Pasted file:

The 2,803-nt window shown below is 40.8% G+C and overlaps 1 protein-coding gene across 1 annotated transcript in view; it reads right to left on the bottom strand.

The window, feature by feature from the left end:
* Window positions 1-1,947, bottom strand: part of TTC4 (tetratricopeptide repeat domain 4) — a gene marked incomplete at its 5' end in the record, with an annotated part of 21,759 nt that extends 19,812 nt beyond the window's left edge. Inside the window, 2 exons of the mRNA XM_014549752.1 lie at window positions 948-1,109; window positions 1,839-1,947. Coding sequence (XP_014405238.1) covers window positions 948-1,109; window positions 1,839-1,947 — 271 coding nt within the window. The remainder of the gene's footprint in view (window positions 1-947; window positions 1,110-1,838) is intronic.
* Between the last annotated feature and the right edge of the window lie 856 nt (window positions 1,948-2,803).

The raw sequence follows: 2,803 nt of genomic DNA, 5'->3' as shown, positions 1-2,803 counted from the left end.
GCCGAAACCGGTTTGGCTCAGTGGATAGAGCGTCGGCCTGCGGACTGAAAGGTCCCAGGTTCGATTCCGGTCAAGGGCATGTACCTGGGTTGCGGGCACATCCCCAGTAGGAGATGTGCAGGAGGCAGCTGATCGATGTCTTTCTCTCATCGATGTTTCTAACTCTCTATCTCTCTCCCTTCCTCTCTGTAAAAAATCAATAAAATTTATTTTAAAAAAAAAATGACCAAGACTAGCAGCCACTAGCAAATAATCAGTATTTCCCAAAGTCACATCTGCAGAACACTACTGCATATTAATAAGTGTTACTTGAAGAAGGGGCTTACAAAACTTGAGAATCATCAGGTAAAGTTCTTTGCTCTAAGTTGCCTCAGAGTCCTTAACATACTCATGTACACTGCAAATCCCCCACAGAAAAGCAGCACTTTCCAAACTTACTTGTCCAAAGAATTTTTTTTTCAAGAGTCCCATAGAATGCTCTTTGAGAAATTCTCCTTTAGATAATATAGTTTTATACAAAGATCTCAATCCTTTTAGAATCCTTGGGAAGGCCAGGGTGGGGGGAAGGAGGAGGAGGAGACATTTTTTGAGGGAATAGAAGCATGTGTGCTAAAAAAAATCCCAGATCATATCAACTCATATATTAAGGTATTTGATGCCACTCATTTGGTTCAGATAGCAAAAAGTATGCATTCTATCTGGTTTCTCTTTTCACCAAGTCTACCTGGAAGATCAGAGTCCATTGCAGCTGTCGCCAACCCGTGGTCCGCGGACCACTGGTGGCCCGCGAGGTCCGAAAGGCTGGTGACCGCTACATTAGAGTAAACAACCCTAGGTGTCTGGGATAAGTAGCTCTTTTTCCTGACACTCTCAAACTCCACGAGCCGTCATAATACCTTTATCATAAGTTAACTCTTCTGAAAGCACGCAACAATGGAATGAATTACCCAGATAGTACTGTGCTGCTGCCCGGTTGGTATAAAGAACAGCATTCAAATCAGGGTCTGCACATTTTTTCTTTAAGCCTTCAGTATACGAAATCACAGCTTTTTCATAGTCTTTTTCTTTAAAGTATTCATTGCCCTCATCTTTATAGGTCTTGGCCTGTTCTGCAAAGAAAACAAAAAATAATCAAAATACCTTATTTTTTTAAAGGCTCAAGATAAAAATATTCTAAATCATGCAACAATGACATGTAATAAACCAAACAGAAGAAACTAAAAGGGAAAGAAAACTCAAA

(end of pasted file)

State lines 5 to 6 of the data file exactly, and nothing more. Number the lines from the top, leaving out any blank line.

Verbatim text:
The raw sequence follows: 2,803 nt of genomic DNA, 5'->3' as shown, positions 1-2,803 counted from the left end.
GCCGAAACCGGTTTGGCTCAGTGGATAGAGCGTCGGCCTGCGGACTGAAAGGTCCCAGGTTCGATTCCGGTCAAGGGCATGTACCTGGGTTGCGGGCACATCCCCAGTAGGAGATGTGCAGGAGGCAGCTGATCGATGTCTTTCTCTCATCGATGTTTCTAACTCTCTATCTCTCTCCCTTCCTCTCTGTAAAAAATCAATAAAATTTATTTTAAAAAAAAAATGACCAAGACTAGCAGCCACTAGCAAATAATCAGTATTTCCCAAAGTCACATCTGCAGAACACTACTGCATATTAATAAGTGTTACTTGAAGAAGGGGCTTACAAAACTTGAGAATCATCAGGTAAAGTTCTTTGCTCTAAGTTGCCTCAGAGTCCTTAACATACTCATGTACACTGCAAATCCCCCACAGAAAAGCAGCACTTTCCAAACTTACTTGTCCAAAGAATTTTTTTTTCAAGAGTCCCATAGAATGCTCTTTGAGAAATTCTCCTTTAGATAATATAGTTTTATACAAAGATCTCAATCCTTTTAGAATCCTTGGGAAGGCCAGGGTGGGGGGAAGGAGGAGGAGGAGACATTTTTTGAGGGAATAGAAGCATGTGTGCTAAAAAAAATCCCAGATCATATCAACTCATATATTAAGGTATTTGATGCCACTCATTTGGTTCAGATAGCAAAAAGTATGCATTCTATCTGGTTTCTCTTTTCACCAAGTCTACCTGGAAGATCAGAGTCCATTGCAGCTGTCGCCAACCCGTGGTCCGCGGACCACTGGTGGCCCGCGAGGTCCGAAAGGCTGGTGACCGCTACATTAGAGTAAACAACCCTAGGTGTCTGGGATAAGTAGCTCTTTTTCCTGACACTCTCAAACTCCACGAGCCGTCATAATACCTTTATCATAAGTTAACTCTTCTGAAAGCACGCAACAATGGAATGAATTACCCAGATAGTACTGTGCTGCTGCCCGGTTGGTATAAAGAACAGCATTCAAATCAGGGTCTGCACATTTTTTCTTTAAGCCTTCAGTATACGAAATCACAGCTTTTTCATAGTCTTTTTCTTTAAAGTATTCATTGCCCTCATCTTTATAGGTCTTGGCCTGTTCTGCAAAGAAAACAAAAAATAATCAAAATACCTTATTTTTTTAAAGGCTCAAGATAAAAATATTCTAAATCATGCAACAATGACATGTAATAAACCAAACAGAAGAAACTAAAAGGGAAAGAAAACTCAAA